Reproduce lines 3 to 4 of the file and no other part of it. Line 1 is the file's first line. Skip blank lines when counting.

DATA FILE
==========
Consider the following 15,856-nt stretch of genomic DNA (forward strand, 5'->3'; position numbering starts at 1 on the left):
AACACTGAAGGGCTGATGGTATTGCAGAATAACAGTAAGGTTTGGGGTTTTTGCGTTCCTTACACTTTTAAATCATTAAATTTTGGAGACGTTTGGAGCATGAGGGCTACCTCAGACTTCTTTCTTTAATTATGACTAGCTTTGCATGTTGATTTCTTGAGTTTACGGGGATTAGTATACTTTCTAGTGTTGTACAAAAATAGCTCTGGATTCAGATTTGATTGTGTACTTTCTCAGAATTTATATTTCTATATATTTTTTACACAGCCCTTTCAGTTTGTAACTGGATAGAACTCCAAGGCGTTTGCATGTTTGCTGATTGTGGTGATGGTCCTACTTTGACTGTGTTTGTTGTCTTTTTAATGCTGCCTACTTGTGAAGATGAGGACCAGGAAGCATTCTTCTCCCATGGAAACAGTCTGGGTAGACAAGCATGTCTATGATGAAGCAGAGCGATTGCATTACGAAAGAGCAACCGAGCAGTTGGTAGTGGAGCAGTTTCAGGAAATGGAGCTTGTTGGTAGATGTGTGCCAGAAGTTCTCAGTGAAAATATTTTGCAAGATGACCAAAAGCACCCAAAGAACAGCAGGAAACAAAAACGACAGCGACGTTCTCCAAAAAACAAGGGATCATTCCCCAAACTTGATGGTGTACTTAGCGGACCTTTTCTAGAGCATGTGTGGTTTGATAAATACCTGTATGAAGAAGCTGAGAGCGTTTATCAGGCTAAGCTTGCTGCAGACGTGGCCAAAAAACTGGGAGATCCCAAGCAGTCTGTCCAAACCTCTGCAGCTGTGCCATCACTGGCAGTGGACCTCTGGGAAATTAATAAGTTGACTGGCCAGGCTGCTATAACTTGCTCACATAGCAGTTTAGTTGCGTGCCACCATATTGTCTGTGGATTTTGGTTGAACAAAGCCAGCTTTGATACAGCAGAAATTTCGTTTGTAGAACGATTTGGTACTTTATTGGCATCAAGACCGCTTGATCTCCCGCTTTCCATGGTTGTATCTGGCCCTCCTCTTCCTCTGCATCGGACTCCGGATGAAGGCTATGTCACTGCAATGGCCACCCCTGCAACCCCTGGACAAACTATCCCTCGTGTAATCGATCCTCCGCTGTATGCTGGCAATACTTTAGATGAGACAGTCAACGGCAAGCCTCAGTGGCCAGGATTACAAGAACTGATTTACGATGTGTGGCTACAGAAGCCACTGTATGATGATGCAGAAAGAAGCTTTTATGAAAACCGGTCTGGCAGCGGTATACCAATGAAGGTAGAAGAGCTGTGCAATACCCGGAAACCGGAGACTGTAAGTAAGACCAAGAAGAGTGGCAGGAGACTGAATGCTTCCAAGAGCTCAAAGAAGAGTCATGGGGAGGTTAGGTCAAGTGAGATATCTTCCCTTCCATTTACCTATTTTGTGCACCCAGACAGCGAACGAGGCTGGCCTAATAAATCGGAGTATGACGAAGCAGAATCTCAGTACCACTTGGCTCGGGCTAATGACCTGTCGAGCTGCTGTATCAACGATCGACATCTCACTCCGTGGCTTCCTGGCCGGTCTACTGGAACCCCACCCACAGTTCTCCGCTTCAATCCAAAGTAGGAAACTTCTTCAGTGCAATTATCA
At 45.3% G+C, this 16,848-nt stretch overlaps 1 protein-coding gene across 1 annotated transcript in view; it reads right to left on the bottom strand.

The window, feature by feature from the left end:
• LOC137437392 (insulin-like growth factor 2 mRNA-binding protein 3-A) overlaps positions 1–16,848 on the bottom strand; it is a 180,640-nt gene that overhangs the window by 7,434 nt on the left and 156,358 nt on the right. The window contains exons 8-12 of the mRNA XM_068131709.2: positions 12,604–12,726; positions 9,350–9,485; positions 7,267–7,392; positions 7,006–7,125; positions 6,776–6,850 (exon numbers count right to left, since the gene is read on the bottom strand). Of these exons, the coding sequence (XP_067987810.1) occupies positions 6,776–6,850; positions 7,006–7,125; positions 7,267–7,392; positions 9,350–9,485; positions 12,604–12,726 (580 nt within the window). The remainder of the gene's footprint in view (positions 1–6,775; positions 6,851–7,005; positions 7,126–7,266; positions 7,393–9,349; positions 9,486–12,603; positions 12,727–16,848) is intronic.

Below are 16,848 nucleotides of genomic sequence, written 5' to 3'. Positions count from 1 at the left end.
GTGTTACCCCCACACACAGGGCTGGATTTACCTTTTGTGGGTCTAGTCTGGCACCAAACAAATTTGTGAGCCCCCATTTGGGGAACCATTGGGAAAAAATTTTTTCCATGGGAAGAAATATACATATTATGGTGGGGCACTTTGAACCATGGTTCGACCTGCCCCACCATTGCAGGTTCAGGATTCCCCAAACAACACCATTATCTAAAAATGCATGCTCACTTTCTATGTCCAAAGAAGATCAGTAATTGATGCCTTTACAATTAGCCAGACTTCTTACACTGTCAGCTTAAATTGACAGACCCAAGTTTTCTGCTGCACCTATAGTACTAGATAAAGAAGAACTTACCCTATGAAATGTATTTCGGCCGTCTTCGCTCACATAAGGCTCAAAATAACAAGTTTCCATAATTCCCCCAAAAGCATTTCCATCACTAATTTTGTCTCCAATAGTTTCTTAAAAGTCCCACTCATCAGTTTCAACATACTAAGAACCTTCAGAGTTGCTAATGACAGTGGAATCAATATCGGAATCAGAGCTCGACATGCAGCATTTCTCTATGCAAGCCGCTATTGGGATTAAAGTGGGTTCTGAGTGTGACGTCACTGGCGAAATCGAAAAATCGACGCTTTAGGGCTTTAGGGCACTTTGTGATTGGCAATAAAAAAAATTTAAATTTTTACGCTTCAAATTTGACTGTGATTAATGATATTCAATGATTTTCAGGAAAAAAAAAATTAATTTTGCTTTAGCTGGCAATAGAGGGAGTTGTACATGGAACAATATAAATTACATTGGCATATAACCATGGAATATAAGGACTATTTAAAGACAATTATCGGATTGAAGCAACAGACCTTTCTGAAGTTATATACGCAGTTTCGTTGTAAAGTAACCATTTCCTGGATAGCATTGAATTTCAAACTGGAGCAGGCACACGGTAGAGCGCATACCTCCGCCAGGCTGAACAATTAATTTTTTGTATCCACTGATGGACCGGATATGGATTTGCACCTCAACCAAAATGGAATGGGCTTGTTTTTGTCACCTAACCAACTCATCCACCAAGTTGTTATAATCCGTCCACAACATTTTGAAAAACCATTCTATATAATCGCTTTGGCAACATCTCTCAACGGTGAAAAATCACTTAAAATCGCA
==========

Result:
At 45.3% G+C, this 16,848-nt stretch overlaps 1 protein-coding gene across 1 annotated transcript in view; it reads right to left on the bottom strand.

The window, feature by feature from the left end: